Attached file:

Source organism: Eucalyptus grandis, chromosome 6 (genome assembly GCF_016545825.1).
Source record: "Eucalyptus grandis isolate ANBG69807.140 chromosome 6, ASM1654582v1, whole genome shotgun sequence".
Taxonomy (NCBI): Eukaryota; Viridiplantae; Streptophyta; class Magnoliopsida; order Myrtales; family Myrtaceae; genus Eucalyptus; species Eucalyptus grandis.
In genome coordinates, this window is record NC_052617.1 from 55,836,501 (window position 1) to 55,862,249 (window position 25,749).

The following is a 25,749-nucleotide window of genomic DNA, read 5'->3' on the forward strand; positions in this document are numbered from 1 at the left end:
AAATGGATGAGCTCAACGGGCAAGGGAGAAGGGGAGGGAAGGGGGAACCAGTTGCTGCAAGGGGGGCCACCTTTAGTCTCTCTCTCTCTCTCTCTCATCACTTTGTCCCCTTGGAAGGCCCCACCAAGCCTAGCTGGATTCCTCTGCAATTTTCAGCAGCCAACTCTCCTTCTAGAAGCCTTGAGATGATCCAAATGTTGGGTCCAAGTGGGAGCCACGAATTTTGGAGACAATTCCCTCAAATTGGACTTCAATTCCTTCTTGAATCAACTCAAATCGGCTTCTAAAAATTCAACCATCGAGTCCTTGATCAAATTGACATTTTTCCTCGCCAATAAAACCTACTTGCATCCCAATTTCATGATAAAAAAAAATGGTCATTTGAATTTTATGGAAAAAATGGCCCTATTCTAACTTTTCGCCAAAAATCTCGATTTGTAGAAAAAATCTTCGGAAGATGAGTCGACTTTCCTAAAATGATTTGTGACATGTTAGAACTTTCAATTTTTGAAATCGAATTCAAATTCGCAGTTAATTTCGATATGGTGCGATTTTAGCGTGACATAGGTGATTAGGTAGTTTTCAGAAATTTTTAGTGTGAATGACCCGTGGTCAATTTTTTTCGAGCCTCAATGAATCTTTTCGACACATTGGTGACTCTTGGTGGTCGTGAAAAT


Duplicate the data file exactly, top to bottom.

Source organism: Eucalyptus grandis, chromosome 6 (genome assembly GCF_016545825.1).
Source record: "Eucalyptus grandis isolate ANBG69807.140 chromosome 6, ASM1654582v1, whole genome shotgun sequence".
Taxonomy (NCBI): Eukaryota; Viridiplantae; Streptophyta; class Magnoliopsida; order Myrtales; family Myrtaceae; genus Eucalyptus; species Eucalyptus grandis.
In genome coordinates, this window is record NC_052617.1 from 55,836,501 (window position 1) to 55,862,249 (window position 25,749).

The following is a 25,749-nucleotide window of genomic DNA, read 5'->3' on the forward strand; positions in this document are numbered from 1 at the left end:
AAATGGATGAGCTCAACGGGCAAGGGAGAAGGGGAGGGAAGGGGGAACCAGTTGCTGCAAGGGGGGCCACCTTTAGTCTCTCTCTCTCTCTCTCTCATCACTTTGTCCCCTTGGAAGGCCCCACCAAGCCTAGCTGGATTCCTCTGCAATTTTCAGCAGCCAACTCTCCTTCTAGAAGCCTTGAGATGATCCAAATGTTGGGTCCAAGTGGGAGCCACGAATTTTGGAGACAATTCCCTCAAATTGGACTTCAATTCCTTCTTGAATCAACTCAAATCGGCTTCTAAAAATTCAACCATCGAGTCCTTGATCAAATTGACATTTTTCCTCGCCAATAAAACCTACTTGCATCCCAATTTCATGATAAAAAAAAATGGTCATTTGAATTTTATGGAAAAAATGGCCCTATTCTAACTTTTCGCCAAAAATCTCGATTTGTAGAAAAAATCTTCGGAAGATGAGTCGACTTTCCTAAAATGATTTGTGACATGTTAGAACTTTCAATTTTTGAAATCGAATTCAAATTCGCAGTTAATTTCGATATGGTGCGATTTTAGCGTGACATAGGTGATTAGGTAGTTTTCAGAAATTTTTAGTGTGAATGACCCGTGGTCAATTTTTTTCGAGCCTCAATGAATCTTTTCGACACATTGGTGACTCTTGGTGGTCGTGAAAAT